Alexander Hamilton Papers

To Alexander Hamilton from Henry E. Lutterloh, [9 September 1792]

From Henry E. Lutterloh

[New Bern, North Carolina, September 9, 1792]


Your favour of the 4th July a c, I had the honour to receive by the last post.1 Tho’ you did not mention, that I should sent on any Plan to a General Lottery, yet I take the Liberty to in-close one. And as in all the Old Governments, Minister raise annually a certain Revenues by Lottery; I take the Liberty to annext Two Plans, the one for 3 Classes, and the Other for one Class only.2 The first is done to make the purchase of the Tickets easy and to give Time for Selling them. An Office, of Such an Establishment will cost Nothing, be Usefull, and produce a Surplus. People in the North like That Game.

I obtained from our General Assamble an Act3 to raise by Way of a Lottery for 5 Years annualy, 6000 Dollr, Two years of which are now elapsed, and I have only been able to Draw last 24 of august the first Class, and which I was obliged to draw to show them the Nature of a Lottery, the most part of the Citizen here being intirely Ingnorant thereof.4 I in-close My Grant of the Governor.5 Mr Wm B Grove6 informed Me That he has delivered in his Report, upon My Petition, and is fully persuated that by their next Meeting, I will obtain 740 Dollrs as allowed by the Comitty.7 Several havy Losses, The disappointment in the drawing of My Lottery, have put Me to a great Want. All our great people here, are in Want of Cash So that I cannot get any help from Them. I would take it as an Exceeding great favour if you would assist me with a Loan in advance upon that Sum of only 3, or, 400 dollor. I would sent directly the order thereupon. I am well persuated it is quite out of the Line, in Your Station, and I do not aske it from You in Office But as an old Campain Freind, who is able to help me, in my present delemma. You See My Situation requires help, to carry The Grant of this Govermt into Execution. Therefore I beg you will take it into Consideration and Sent me a draft for it on any of your Collectors. Such an assistance will greatly help me &c. I have the honour to be with the Greatest Respect

Sir   Your Most obedient Sert

H E Lutterloh

The Honorble
Allexdr Hamilton Esqr

I am Mooved to here8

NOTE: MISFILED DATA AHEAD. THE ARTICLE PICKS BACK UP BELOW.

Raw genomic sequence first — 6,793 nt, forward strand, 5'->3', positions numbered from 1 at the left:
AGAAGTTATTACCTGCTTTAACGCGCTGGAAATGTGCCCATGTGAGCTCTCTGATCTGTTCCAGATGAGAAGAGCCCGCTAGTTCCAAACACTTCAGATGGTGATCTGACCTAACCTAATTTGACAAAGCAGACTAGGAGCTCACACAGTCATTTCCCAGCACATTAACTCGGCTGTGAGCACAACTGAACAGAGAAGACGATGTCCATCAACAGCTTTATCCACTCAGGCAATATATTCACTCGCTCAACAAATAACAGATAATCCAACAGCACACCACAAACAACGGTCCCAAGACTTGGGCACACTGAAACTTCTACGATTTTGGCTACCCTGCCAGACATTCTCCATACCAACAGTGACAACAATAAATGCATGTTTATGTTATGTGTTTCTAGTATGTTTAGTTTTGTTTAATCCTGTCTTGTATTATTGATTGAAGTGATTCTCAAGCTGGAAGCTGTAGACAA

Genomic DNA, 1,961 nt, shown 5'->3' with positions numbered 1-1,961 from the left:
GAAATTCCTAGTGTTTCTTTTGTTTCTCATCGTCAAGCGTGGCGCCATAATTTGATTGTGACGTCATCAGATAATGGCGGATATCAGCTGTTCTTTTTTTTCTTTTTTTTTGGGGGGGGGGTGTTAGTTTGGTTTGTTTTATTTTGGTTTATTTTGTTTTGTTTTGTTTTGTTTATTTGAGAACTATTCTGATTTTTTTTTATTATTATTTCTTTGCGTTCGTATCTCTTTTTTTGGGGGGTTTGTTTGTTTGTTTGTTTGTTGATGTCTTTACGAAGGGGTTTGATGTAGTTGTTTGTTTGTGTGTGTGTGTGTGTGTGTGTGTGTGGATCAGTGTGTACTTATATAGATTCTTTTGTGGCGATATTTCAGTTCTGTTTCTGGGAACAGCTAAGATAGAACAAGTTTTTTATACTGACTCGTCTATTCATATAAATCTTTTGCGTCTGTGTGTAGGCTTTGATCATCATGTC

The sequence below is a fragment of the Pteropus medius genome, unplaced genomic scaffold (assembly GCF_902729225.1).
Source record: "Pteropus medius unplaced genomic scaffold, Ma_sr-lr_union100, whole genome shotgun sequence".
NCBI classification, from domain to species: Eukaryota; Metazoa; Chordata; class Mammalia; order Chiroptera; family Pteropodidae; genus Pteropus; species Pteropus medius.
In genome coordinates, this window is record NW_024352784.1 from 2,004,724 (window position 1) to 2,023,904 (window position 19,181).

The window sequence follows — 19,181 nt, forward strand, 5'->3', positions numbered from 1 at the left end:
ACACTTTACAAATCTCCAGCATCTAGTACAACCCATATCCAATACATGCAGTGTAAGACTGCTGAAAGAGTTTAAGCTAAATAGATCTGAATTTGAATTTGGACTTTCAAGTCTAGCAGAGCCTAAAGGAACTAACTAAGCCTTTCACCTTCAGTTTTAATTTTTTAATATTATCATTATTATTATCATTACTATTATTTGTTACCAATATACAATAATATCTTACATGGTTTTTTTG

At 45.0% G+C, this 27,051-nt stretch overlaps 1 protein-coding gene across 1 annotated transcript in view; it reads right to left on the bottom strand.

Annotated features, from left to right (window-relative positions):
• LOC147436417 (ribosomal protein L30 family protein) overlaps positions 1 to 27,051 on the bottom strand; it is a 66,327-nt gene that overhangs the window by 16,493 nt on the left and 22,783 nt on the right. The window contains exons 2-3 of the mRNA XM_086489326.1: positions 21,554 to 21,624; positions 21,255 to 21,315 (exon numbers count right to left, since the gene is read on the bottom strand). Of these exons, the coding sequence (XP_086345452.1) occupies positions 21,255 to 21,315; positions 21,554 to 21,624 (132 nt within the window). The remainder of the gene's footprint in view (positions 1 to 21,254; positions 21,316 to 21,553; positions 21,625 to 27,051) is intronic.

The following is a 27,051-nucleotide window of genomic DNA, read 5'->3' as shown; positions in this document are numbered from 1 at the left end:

ALS, Hamilton Papers, Library of Congress.

1Letter not found.

2“The United States First General Lottery granted by Congress in their   Session at Philadelphia   1792” (D, Hamilton Papers, Library of Congress) and “The Plan for a Lottery of one class only” (AD, Hamilton Papers, Library of Congress).

3“An Act to authorize Henry Emanuel Lutterloh, to raise by way of Lottery, a sum sufficient to enable him to bring into this state foreigners who are artisans in various branches of business” (D, Microfilm Collection of Early State Records, Library of Congress). The act was approved on December 4, 1790 (Walter Clark, ed., The State Records of North Carolina [Goldsboro, North Carolina, 1903], XXI, 969).

4A notice of the drawing for the first lottery and the scheme of the second was published in the Fayetteville Gazette on September 25, 1792.

5The act provided that Lutterloh’s scheme should be laid before the North Carolina council of state and that a grant from the governor should be issued. Both Lutterloh’s plan of a lottery and the governor’s grant of April 11, 1791, may be found in the minutes of the council under date of April 11, 1791 (DS, Microfilm Collection of Early State Records, Library of Congress).

6William Barry Grove represented the Fayetteville district in North Carolina.

7Lutterloh is referring to a petition “praying to be allowed the pay and emoluments of a Colonel, in consideration of military services rendered to the United States during the late war,” which he had sent to the House of Representatives on April 14, 1790. The petition was rejected, but Lutterloh’s petition to the next session of Congress was received favorably. On February 6, 1793, the House of Representatives passed a “bill to reimburse Henry Emanuel Lutterloh for expenses incurred in coming to America, to join the Army of the United States, during the late war.” The bill, however, was rejected by the Senate (Journal of the House, I description begins Journal of the House of Representatives of the United States (Washington, 1826), I. description ends , 193, 220, 275, 286–87, 337, 469, 470, 604, 677, 687, 692, 704).

8Lutterloh had originally settled in Fayetteville, North Carolina, after the American Revolution.

On the back of this letter H wrote: “Mr. Lutterloh Concerning a Lottery. Answered Sep. 26, 1792.” H’s letter of September 26 has not been found.

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